If food marketers in South Korea had their way, every day would be a day to eat something special.
Slurping Jajangmyeon (Chinese style noodles topped with black bean sauce mixed with diced pork and vegetables) on Black Day is just the tip of the iceberg of a trend known as "day marketing".
Food promoters are out to persuade you to eat pork belly on Pork Belly Day on March 3, mackerel and tuna on March 7, duck on May 2, spicy stir-fried squid and pork on May 3, loach (a kind of fish) soup on July 5, chicken on Sep 9... and the list goes on.
Meanwhile, couples will never run out of special occasions to celebrate their love - if marketers had their way too.
Besides the two major Valentine's Day and White Day - girls give chocolates or gifts to the guys they like on Feb 14 and the guys return the favour on March 14 - there are a range of other special days for lovers to celebrate, much to the glee of businesses ranging from florists to lipstick brands and jewellery.
May 14 is the day to exchange roses, June 14 to seal your love with a kiss, July 14 to exchange silver rings, Aug 14 to drink soju (Korean rice wine) and go for a stroll in the woods, Sep 14 to snap memorable photos, Oct 14 to drink wine and be merry, Nov 11 to exchange a chocolate-dipped pretzel stick snack named Pepero, Nov 14 to go catch a romantic movie, Dec 14 to give each other a hug, and Jan 14 to exchange diaries so you won't forget all those important dates.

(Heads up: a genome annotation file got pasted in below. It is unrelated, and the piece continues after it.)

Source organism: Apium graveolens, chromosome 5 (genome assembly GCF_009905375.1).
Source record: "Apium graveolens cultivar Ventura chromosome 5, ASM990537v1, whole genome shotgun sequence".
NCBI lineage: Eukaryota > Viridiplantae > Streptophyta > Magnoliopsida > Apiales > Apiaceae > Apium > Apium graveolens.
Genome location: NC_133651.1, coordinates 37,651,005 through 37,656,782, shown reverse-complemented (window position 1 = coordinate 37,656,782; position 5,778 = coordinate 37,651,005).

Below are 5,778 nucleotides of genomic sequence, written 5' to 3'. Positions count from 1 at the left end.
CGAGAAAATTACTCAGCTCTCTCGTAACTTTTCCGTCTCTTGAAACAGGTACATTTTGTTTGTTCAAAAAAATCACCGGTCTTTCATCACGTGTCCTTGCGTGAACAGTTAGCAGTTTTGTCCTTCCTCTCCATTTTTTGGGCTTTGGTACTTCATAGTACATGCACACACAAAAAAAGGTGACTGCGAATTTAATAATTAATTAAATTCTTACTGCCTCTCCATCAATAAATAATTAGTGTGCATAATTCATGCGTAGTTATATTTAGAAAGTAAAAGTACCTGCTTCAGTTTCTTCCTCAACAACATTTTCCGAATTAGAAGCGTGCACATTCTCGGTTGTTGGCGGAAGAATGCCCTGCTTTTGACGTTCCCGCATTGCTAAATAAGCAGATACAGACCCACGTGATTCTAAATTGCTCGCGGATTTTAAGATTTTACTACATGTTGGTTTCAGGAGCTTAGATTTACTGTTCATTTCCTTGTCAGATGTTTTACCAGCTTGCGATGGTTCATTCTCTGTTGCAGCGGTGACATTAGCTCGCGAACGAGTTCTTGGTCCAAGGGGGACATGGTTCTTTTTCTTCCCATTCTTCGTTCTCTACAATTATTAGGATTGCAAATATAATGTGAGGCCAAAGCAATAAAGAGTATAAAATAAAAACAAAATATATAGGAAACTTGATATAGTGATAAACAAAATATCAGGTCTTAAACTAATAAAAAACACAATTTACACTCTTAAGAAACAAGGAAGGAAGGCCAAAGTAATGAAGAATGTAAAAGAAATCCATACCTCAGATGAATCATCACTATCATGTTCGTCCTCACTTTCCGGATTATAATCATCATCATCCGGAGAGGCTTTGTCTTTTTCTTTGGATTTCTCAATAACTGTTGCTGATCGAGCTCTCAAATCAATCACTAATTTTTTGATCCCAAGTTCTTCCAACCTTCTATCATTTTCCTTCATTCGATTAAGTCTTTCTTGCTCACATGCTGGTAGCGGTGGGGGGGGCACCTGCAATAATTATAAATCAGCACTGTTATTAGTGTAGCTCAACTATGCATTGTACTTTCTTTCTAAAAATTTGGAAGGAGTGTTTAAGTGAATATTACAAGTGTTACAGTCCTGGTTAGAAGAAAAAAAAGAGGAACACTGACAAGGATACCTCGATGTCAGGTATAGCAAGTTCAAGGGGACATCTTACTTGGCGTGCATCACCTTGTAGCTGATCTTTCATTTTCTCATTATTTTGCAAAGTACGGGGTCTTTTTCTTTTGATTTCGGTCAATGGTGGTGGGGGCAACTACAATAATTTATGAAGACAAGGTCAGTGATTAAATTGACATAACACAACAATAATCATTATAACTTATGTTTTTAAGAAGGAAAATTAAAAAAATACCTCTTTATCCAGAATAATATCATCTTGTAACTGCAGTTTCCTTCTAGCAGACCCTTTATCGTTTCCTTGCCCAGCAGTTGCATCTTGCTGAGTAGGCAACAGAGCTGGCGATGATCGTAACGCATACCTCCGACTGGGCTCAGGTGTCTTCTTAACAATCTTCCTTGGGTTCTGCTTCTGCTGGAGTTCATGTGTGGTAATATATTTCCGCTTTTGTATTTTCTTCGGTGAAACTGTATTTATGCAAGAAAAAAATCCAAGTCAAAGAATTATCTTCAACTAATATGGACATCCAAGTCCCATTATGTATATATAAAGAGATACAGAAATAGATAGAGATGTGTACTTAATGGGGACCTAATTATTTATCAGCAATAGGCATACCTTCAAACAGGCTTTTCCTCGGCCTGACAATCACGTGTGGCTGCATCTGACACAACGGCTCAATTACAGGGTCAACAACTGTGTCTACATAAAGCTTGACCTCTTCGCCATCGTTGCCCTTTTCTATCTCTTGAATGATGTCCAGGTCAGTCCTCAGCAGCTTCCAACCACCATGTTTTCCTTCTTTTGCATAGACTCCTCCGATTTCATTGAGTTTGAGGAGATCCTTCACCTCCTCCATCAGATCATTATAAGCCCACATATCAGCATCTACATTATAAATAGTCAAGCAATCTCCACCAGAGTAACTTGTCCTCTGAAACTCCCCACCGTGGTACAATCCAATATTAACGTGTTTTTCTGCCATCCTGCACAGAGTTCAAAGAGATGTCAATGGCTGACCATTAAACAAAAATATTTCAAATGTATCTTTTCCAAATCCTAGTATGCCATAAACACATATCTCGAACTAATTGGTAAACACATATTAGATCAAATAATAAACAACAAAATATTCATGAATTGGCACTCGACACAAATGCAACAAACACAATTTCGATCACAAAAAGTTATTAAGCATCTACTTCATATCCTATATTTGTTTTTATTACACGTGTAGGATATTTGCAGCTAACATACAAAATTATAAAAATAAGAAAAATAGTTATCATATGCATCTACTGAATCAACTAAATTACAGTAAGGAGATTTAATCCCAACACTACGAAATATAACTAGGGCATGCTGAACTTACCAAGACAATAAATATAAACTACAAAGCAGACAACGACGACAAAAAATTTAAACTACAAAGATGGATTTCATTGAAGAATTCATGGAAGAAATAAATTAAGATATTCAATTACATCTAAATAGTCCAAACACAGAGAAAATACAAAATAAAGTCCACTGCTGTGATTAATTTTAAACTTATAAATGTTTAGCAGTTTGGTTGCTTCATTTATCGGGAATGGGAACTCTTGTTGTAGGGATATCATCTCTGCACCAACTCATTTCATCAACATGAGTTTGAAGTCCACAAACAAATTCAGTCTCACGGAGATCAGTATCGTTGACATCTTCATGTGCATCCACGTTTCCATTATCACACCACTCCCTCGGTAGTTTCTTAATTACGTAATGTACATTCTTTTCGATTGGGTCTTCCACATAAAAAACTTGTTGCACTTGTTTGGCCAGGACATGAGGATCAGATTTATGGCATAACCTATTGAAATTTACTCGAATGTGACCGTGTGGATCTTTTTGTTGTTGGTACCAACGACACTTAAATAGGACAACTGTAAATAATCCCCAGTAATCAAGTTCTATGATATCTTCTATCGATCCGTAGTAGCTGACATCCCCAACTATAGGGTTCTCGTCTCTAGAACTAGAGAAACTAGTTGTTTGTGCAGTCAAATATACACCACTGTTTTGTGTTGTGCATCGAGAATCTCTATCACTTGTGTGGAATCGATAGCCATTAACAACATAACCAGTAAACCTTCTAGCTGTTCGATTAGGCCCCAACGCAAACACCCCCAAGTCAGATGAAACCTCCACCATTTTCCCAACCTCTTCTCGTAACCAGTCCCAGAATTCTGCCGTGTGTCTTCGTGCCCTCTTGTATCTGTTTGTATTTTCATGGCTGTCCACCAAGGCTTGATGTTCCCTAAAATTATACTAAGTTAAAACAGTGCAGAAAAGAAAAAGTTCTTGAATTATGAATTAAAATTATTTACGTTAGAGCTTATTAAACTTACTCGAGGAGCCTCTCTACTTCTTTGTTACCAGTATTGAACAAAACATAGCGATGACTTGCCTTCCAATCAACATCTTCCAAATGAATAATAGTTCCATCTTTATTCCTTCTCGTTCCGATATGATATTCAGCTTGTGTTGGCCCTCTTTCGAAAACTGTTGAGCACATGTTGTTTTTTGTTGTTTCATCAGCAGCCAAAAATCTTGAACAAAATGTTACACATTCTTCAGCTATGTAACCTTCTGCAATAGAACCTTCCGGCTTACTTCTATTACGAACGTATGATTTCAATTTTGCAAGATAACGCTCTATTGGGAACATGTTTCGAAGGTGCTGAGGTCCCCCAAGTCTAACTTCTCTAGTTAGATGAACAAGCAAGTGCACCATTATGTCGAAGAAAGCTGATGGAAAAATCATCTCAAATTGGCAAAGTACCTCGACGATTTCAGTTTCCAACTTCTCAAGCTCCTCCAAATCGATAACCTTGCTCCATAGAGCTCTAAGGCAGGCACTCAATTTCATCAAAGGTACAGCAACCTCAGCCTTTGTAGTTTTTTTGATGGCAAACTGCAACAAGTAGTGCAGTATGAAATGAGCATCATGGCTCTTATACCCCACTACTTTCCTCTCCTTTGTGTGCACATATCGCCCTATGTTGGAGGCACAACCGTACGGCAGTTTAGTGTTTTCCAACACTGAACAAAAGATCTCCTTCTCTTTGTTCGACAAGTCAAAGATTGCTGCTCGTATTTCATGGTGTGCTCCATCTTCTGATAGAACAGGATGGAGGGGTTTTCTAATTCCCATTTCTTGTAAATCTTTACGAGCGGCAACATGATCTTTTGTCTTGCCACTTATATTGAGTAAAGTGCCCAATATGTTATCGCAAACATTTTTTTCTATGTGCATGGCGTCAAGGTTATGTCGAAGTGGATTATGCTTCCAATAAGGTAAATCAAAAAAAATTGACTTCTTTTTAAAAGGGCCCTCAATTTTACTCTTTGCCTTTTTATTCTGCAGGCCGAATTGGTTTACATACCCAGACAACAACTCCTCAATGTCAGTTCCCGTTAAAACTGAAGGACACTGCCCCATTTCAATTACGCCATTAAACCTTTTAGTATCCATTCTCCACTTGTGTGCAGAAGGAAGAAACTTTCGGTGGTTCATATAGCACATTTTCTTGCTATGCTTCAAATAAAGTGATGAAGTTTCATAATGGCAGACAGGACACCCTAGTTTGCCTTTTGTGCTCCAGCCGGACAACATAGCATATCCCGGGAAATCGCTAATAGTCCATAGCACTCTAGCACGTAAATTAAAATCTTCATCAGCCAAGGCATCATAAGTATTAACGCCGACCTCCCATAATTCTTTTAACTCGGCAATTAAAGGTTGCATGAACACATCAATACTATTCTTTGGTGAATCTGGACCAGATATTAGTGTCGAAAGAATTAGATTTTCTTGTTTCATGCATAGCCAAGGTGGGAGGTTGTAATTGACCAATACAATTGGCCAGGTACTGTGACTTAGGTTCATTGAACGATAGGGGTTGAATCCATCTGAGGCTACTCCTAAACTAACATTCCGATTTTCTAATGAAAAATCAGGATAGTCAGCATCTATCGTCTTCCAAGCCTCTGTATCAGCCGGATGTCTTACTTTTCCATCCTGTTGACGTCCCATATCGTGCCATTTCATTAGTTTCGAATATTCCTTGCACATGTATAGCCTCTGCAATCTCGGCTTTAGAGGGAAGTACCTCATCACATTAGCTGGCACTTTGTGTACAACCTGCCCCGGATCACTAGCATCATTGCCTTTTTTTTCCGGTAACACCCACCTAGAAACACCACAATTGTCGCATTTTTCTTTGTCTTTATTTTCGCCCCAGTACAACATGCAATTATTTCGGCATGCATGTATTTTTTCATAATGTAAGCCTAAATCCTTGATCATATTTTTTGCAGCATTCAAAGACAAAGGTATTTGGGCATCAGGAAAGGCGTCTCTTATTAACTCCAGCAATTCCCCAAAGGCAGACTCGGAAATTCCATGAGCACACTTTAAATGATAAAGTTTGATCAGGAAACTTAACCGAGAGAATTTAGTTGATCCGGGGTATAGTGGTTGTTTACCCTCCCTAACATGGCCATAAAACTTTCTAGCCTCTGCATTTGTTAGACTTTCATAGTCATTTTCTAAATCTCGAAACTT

Those who have watched the wildly popular Korean drama My Love From The Stars (starring Jeon Ji Hyun and Kim Soo Hyun) will also know that it is tradition for lovers to hang a padlock on the top of Namsan Tower in Seoul as a sign of their endless love.
The more people celebrate these supposedly special days, the more business owners are laughing all the way to the banks.
Detractors have accused retailers of abusing day marketing tactics to lure customers likened to "sitting ducks", reported Korea Bizwire. Quality of the products may also suffer due to the increased demand, while prices get inflated to cover promotional cost.
But it seems business owners won't stop as long as there's a quick buck to be made.
Pork Belly Day, for one, is a farmers-led initiative turned mega price war as major supermarket chains and departmental stores slash prices by as much as 50 per cent every year to attract more customers. And the promotion can last a few days, not just on March 3.
The result is a 52.5 per cent spike in sales, according to Korea Bizwire.
Who knows, maybe there will soon be a day for kimbap (seaweed rice roll), kalbi (barcecue beef short ribs) and bibimbap (mixed rice) too?